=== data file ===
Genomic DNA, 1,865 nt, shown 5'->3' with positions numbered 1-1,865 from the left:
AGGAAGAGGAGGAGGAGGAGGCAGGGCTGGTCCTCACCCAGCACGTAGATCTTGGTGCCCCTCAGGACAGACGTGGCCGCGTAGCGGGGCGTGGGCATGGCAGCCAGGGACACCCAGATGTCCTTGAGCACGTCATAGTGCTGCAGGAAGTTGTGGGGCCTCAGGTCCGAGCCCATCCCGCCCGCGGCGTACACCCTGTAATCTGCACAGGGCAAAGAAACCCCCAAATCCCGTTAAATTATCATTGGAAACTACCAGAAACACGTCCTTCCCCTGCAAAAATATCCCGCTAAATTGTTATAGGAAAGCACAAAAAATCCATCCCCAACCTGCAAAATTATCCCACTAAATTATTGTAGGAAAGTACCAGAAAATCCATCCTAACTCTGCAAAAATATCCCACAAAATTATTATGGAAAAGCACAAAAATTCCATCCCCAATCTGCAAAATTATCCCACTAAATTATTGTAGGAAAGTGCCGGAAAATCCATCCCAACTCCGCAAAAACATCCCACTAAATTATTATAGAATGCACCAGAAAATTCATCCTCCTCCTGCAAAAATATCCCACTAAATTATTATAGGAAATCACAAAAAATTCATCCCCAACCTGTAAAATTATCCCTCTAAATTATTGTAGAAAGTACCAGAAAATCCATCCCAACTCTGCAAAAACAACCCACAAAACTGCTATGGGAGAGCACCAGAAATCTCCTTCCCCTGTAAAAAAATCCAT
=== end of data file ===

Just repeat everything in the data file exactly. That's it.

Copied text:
Genomic DNA, 1,865 nt, shown 5'->3' with positions numbered 1-1,865 from the left:
AGGAAGAGGAGGAGGAGGAGGCAGGGCTGGTCCTCACCCAGCACGTAGATCTTGGTGCCCCTCAGGACAGACGTGGCCGCGTAGCGGGGCGTGGGCATGGCAGCCAGGGACACCCAGATGTCCTTGAGCACGTCATAGTGCTGCAGGAAGTTGTGGGGCCTCAGGTCCGAGCCCATCCCGCCCGCGGCGTACACCCTGTAATCTGCACAGGGCAAAGAAACCCCCAAATCCCGTTAAATTATCATTGGAAACTACCAGAAACACGTCCTTCCCCTGCAAAAATATCCCGCTAAATTGTTATAGGAAAGCACAAAAAATCCATCCCCAACCTGCAAAATTATCCCACTAAATTATTGTAGGAAAGTACCAGAAAATCCATCCTAACTCTGCAAAAATATCCCACAAAATTATTATGGAAAAGCACAAAAATTCCATCCCCAATCTGCAAAATTATCCCACTAAATTATTGTAGGAAAGTGCCGGAAAATCCATCCCAACTCCGCAAAAACATCCCACTAAATTATTATAGAATGCACCAGAAAATTCATCCTCCTCCTGCAAAAATATCCCACTAAATTATTATAGGAAATCACAAAAAATTCATCCCCAACCTGTAAAATTATCCCTCTAAATTATTGTAGAAAGTACCAGAAAATCCATCCCAACTCTGCAAAAACAACCCACAAAACTGCTATGGGAGAGCACCAGAAATCTCCTTCCCCTGTAAAAAAATCCAT